only took skilled workers and did not take women and rarely took
African-Americans. However, because it required large dues to
join it could provide for its members when they went on strike and it
bargained for very specific goals, such as better conditions and
pay—the Knights of Labour had not been nearly as well-organised.
*The first major labour strike in the US occurred in 1877. A
major banking firm (Jay Cooke and Company) had failed in 1873, causing
many other businesses to fail and unemployment to rise to 14%.
When railroad workers in Martinsburg, West Virginia had their wages cut
for the second time in one year they refused to let any more train cars
go through the switching yards. Soon railroad workers in many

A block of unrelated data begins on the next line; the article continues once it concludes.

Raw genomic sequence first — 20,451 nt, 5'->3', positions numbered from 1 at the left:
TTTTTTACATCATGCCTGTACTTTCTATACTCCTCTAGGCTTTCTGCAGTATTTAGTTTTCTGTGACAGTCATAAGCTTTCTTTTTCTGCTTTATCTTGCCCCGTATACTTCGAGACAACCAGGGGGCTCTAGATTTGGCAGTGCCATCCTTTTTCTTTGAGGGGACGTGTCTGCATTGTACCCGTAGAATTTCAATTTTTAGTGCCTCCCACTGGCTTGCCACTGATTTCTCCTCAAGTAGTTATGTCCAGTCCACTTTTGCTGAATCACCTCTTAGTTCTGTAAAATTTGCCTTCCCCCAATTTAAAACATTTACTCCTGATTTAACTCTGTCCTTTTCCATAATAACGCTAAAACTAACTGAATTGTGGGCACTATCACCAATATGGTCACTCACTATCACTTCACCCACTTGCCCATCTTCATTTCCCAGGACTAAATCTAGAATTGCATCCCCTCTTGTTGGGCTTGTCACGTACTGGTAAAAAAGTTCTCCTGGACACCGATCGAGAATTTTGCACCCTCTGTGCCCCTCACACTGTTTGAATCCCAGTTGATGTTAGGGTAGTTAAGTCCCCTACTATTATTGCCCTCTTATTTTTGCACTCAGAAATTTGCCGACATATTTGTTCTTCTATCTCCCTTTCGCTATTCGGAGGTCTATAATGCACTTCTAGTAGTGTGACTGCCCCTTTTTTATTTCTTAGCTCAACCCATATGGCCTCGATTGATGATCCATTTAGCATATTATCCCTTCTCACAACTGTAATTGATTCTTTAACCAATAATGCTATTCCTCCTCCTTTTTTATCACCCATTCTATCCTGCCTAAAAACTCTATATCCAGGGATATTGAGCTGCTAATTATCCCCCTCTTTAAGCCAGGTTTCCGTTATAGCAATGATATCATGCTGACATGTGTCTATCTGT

cities refused to work and even began destroying property. The
National Guard and eventually the US Army were called out and many
strikers were shot dead. Eventually the strikers gave up.
*On 1 May, 1886, thousands of workers protested across the country to
demand an 8-hour work day. Fights broke out in several cities,
and on 4 May, an anarchist in Chicago threw a bomb, killing a
policeman. Police began firing into the crowd and some workers
began firing back. Within five minutes, 7 policemen and at least
4 workers were dead, and one policeman (and probably some workers)
later died of their wounds.
*Eight men associated with the rally and with anarchist groups were
arrested and seven were given the death sentence (the other got 15